'Schizophrenic' State Planning
Horse racing industry is both victim of state efforts to kill gambling and beneficiary of state efforts to subsidize gambling
Editor's note: The Michigan Economic Development Corporation has been no stranger to controversy during this year, with perhaps the most exceptional case being its attempt to give a special tax deal to a company run by a convicted felon. This week, MichCapCon.com will be reviewing another MEDC project that has become mired in controversy.
In 2008, the newly built Pinnacle Race Course in Huron Township was eligible for more than $48 million in tax incentives over 30 years. The MEDC trumpeted this project as "the beginning of a world-class commercial and industrial complex and transportation hub that will mark the entry of western Wayne County into the global economy."
But today, county officials say the track has liens on it and has unpaid property taxes for 2009 and 2010. One horse racing organization says it has given more than $1 million to keep it operating.
Using a Freedom of Information Act request, MichCapCon.com has acquired more than 500 pages of documents that show a rare inside look at the policy and politics of how a state-subsidized economic development deal doesn't pan out as expected.
Ronald Reagan once famously quipped that government economic experts have a simple motto: "If it moves, tax it. If it keeps moving, regulate it. And if it stops moving, subsidize it." When it comes to horse racing, Michigan government's economic experts appear able to implement more than one of these seemingly contradictory plans at a time.
The state of Michigan and Wayne County showered millions upon millions of tax dollars on the Pinnacle Race Course in Huron Township in 2008. The track was seen as the start of a tourist attraction that would draw fans from surrounding states and Canada, create thousands of jobs and generate millions in state revenue.
Yet state legislators and state government roadblocks were damaging the very project they were pumping millions of dollars of incentives into, leading to what one expert called a "schizophrenic behavior."
Gary Tinkle, executive director of the Michigan Horsemen's Benevolent & Protective Association, said his organization has given Pinnacle Race Course more than $1 million to keep it operating. He says the system is unfair as the track competes for the gambling dollar with the state's lottery.
Yet, the state regulates the horse racing industry.
"If you can't increase your product to compete with your competitor, you are going to go out of business," Tinkle said, accusing the state of a "systematic dismantling" of the horse racing industry. "All we ask for is the opportunity to compete fairly for the gaming dollar."
Pinnacle Race Course has fallen short of its ambitions. Instead of hundreds of jobs, the track may be employing as few as 30 employees. Track officials won't say how many jobs the track employs, but Huron Township Supervisor Elke Doom said she's visited the track numerous times and estimates there may be only about 30 full time jobs present.
As reported yesterday, the track is "late in paying property taxes to Huron Township, has reportedly had its water and electricity temporarily turned off for non-payment, and Wayne County officials say the property has liens against it."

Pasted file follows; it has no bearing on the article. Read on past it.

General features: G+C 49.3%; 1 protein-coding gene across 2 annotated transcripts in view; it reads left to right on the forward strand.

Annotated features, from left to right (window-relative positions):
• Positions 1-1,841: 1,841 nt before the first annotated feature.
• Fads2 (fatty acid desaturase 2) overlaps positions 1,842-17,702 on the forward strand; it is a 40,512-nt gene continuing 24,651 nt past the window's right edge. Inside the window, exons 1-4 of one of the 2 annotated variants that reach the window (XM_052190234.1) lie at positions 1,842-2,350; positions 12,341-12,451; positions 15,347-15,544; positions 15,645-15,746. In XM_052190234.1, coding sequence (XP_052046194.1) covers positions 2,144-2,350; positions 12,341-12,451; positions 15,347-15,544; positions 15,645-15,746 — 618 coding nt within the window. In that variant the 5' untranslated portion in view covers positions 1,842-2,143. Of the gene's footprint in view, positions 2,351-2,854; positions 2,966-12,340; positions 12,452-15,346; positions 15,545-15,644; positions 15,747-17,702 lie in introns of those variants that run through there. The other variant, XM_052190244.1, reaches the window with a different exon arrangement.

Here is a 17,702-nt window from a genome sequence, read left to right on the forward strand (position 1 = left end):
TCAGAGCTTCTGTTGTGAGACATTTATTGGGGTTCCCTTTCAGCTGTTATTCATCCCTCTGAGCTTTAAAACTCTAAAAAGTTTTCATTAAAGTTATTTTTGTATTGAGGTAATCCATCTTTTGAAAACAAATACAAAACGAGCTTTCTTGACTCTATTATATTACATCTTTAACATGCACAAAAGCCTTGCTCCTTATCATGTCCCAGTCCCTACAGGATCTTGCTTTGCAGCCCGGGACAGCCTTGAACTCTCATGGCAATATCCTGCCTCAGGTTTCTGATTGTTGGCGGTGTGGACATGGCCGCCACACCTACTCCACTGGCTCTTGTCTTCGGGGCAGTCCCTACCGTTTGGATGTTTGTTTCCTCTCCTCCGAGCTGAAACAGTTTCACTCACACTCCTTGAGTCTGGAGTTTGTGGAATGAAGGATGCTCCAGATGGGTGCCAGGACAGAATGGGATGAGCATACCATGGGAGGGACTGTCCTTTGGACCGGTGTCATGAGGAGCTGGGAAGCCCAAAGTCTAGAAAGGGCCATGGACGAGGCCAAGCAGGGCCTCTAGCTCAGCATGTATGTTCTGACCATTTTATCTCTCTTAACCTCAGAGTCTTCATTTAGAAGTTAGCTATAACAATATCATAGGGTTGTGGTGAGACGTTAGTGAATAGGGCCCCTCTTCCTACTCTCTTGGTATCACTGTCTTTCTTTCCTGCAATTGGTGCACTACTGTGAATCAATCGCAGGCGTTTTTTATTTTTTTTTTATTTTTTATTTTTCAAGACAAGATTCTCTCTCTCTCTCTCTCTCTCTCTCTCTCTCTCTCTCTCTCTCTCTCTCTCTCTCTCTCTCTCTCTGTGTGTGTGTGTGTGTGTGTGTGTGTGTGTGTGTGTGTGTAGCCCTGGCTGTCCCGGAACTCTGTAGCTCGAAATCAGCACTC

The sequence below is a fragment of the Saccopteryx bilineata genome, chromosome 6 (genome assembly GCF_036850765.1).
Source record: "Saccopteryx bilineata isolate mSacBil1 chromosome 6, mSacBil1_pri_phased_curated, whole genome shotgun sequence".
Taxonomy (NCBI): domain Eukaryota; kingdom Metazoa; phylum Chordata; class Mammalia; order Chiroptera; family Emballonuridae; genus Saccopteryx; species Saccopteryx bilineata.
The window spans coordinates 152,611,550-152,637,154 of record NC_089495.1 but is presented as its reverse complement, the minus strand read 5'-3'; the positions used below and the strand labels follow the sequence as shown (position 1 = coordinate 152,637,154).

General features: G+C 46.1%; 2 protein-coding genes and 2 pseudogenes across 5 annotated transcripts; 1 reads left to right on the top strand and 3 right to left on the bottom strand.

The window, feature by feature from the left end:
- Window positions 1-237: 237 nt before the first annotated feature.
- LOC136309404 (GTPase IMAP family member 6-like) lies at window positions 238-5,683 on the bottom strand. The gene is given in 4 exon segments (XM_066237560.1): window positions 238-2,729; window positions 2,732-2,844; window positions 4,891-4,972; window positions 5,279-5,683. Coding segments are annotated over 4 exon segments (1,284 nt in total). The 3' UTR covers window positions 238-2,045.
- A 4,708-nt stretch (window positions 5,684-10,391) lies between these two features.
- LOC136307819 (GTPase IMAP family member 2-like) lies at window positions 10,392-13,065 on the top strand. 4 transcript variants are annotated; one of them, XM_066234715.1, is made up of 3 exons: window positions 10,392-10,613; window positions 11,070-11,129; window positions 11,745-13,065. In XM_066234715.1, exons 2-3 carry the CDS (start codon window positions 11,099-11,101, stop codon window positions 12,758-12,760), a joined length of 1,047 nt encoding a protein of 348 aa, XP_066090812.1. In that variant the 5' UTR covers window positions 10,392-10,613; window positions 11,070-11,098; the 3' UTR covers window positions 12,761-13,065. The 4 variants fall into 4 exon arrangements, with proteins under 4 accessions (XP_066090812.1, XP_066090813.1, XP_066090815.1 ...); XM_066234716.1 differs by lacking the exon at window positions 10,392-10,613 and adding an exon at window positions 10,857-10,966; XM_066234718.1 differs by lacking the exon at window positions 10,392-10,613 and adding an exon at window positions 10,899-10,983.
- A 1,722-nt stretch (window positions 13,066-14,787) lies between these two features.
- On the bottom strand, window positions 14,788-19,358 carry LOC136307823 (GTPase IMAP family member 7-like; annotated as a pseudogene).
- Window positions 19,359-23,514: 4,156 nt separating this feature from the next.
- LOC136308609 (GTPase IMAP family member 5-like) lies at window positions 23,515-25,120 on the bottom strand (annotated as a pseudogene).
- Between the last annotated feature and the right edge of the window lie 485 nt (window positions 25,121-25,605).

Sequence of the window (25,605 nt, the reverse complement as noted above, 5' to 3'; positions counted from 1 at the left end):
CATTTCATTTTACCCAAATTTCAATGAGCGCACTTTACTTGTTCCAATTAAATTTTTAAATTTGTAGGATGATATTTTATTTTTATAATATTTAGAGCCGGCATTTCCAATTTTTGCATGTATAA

The Michigan Economic Development Corporation approved the track for up to $48 million in tax incentives over 30 years. Wayne County had an agreement with Post-It Stables, which owns Pinnacle Race Course, for the county to do financing and construction of "at least" $20 million for public infrastructure improvements on the property.
But while one faction of government tried to prop up the industry, other bureaucracy was stifling it.
The state of Michigan had reduced its own staff the past two years that regulates the industry due to budget cuts. That means tracks have to pay for regulatory employees, such as veterinarians, out of their own pockets. That has led to a reduction in the number of live racing dates. Horse racing experts say a healthy track could race five times a week. Instead, Pinnacle held live races only on the weekend this year.
"The reduction of race dates had a negative impact on the racing industry," said Carl Herstein, an attorney who represents Post It Stables, Inc.
State legislators have repeatedly sat on legislation that would have allowed race tracks to have slot machines on-site, and have refused to allow online betting on races. People placing bets have to come to the track instead of the comfort of their own home.
Two different versions of a "racino" bill were passed by the state House and Senate in 2004 that would have allowed slot machines at race tracks. But the bills died because legislators couldn't agree on who would get the money, said Jack McHugh, the Mackinac Center for Public Policy's senior legislative analyst.
"The state is schizophrenic about gambling," McHugh said. "On one point lawmakers love gambling because it means loot for the state. On the other side it turns out to who gets the loot and the whole moral issue on gambling comes into play."
Michigan Capitol Confidential is the news source produced by the Mackinac Center for Public Policy. Michigan Capitol Confidential reports with a free-market news perspective.